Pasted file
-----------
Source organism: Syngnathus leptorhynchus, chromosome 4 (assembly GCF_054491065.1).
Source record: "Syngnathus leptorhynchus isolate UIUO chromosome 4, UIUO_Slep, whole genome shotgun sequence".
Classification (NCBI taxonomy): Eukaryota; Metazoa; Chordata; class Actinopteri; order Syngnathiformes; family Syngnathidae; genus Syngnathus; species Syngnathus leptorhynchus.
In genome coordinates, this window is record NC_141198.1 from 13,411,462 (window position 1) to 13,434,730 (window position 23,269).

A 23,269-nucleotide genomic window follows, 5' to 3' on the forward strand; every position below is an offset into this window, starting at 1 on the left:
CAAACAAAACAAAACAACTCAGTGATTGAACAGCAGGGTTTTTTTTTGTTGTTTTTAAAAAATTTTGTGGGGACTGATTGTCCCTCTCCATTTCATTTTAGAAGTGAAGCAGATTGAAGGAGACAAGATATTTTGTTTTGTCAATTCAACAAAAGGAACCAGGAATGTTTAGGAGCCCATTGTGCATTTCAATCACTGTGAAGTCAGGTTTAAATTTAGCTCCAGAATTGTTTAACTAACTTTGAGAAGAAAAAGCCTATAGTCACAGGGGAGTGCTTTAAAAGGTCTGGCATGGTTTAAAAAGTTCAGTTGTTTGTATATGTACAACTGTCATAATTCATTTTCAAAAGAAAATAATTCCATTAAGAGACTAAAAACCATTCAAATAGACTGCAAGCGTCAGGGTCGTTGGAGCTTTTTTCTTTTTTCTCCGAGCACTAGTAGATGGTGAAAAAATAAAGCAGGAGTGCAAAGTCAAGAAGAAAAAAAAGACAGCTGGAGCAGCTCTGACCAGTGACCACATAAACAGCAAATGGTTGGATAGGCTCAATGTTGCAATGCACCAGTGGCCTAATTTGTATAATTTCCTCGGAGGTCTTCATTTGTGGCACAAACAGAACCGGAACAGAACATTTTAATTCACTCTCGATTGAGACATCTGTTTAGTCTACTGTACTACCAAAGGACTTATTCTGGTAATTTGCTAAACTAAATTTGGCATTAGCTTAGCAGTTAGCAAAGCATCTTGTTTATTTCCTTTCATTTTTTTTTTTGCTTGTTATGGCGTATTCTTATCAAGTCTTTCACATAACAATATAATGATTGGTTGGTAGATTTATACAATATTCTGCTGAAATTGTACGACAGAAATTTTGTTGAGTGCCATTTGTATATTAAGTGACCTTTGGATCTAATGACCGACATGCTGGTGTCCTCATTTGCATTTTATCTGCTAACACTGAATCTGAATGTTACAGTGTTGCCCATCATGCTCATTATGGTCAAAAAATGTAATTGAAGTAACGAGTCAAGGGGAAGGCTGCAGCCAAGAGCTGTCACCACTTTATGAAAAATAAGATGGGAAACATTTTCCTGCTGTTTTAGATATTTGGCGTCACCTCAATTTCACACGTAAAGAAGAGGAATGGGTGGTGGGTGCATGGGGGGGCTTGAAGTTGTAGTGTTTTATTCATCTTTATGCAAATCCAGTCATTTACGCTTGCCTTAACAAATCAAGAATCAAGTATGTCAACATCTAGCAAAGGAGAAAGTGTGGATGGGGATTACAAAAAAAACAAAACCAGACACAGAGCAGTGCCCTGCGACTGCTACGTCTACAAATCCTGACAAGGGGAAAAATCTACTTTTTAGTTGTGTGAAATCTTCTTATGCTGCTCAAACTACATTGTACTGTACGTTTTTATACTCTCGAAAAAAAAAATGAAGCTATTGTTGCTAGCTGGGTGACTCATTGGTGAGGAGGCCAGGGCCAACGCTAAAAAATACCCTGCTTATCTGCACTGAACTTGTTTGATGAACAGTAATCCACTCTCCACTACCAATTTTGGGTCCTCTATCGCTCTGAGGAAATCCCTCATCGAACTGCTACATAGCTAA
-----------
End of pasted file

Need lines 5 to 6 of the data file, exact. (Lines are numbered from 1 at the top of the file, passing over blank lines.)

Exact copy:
A 23,269-nucleotide genomic window follows, 5' to 3' on the forward strand; every position below is an offset into this window, starting at 1 on the left:
CAAACAAAACAAAACAACTCAGTGATTGAACAGCAGGGTTTTTTTTTGTTGTTTTTAAAAAATTTTGTGGGGACTGATTGTCCCTCTCCATTTCATTTTAGAAGTGAAGCAGATTGAAGGAGACAAGATATTTTGTTTTGTCAATTCAACAAAAGGAACCAGGAATGTTTAGGAGCCCATTGTGCATTTCAATCACTGTGAAGTCAGGTTTAAATTTAGCTCCAGAATTGTTTAACTAACTTTGAGAAGAAAAAGCCTATAGTCACAGGGGAGTGCTTTAAAAGGTCTGGCATGGTTTAAAAAGTTCAGTTGTTTGTATATGTACAACTGTCATAATTCATTTTCAAAAGAAAATAATTCCATTAAGAGACTAAAAACCATTCAAATAGACTGCAAGCGTCAGGGTCGTTGGAGCTTTTTTCTTTTTTCTCCGAGCACTAGTAGATGGTGAAAAAATAAAGCAGGAGTGCAAAGTCAAGAAGAAAAAAAAGACAGCTGGAGCAGCTCTGACCAGTGACCACATAAACAGCAAATGGTTGGATAGGCTCAATGTTGCAATGCACCAGTGGCCTAATTTGTATAATTTCCTCGGAGGTCTTCATTTGTGGCACAAACAGAACCGGAACAGAACATTTTAATTCACTCTCGATTGAGACATCTGTTTAGTCTACTGTACTACCAAAGGACTTATTCTGGTAATTTGCTAAACTAAATTTGGCATTAGCTTAGCAGTTAGCAAAGCATCTTGTTTATTTCCTTTCATTTTTTTTTTTGCTTGTTATGGCGTATTCTTATCAAGTCTTTCACATAACAATATAATGATTGGTTGGTAGATTTATACAATATTCTGCTGAAATTGTACGACAGAAATTTTGTTGAGTGCCATTTGTATATTAAGTGACCTTTGGATCTAATGACCGACATGCTGGTGTCCTCATTTGCATTTTATCTGCTAACACTGAATCTGAATGTTACAGTGTTGCCCATCATGCTCATTATGGTCAAAAAATGTAATTGAAGTAACGAGTCAAGGGGAAGGCTGCAGCCAAGAGCTGTCACCACTTTATGAAAAATAAGATGGGAAACATTTTCCTGCTGTTTTAGATATTTGGCGTCACCTCAATTTCACACGTAAAGAAGAGGAATGGGTGGTGGGTGCATGGGGGGGCTTGAAGTTGTAGTGTTTTATTCATCTTTATGCAAATCCAGTCATTTACGCTTGCCTTAACAAATCAAGAATCAAGTATGTCAACATCTAGCAAAGGAGAAAGTGTGGATGGGGATTACAAAAAAAACAAAACCAGACACAGAGCAGTGCCCTGCGACTGCTACGTCTACAAATCCTGACAAGGGGAAAAATCTACTTTTTAGTTGTGTGAAATCTTCTTATGCTGCTCAAACTACATTGTACTGTACGTTTTTATACTCTCGAAAAAAAAAATGAAGCTATTGTTGCTAGCTGGGTGACTCATTGGTGAGGAGGCCAGGGCCAACGCTAAAAAATACCCTGCTTATCTGCACTGAACTTGTTTGATGAACAGTAATCCACTCTCCACTACCAATTTTGGGTCCTCTATCGCTCTGAGGAAATCCCTCATCGAACTGCTACATAGCTAA